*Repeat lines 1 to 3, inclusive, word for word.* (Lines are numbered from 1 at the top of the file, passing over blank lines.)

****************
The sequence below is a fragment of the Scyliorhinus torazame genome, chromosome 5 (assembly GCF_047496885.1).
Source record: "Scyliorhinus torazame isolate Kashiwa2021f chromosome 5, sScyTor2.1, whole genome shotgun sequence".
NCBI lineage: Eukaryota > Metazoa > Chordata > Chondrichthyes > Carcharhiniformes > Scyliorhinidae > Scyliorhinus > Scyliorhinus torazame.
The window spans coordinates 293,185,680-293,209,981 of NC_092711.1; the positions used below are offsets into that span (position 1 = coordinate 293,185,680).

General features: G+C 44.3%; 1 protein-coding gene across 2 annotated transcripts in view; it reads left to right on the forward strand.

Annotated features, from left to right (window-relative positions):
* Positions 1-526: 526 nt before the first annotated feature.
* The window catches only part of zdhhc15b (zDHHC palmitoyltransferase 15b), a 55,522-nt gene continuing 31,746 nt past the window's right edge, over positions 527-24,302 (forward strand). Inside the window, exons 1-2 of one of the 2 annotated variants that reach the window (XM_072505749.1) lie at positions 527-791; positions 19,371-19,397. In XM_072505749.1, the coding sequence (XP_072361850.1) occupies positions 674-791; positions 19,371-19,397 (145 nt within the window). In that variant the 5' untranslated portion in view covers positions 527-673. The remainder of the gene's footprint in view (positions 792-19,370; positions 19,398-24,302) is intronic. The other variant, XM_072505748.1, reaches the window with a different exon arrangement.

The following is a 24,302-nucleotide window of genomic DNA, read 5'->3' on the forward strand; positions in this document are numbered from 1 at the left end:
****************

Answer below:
The sequence below is a fragment of the Scyliorhinus torazame genome, chromosome 5 (assembly GCF_047496885.1).
Source record: "Scyliorhinus torazame isolate Kashiwa2021f chromosome 5, sScyTor2.1, whole genome shotgun sequence".
NCBI lineage: Eukaryota > Metazoa > Chordata > Chondrichthyes > Carcharhiniformes > Scyliorhinidae > Scyliorhinus > Scyliorhinus torazame.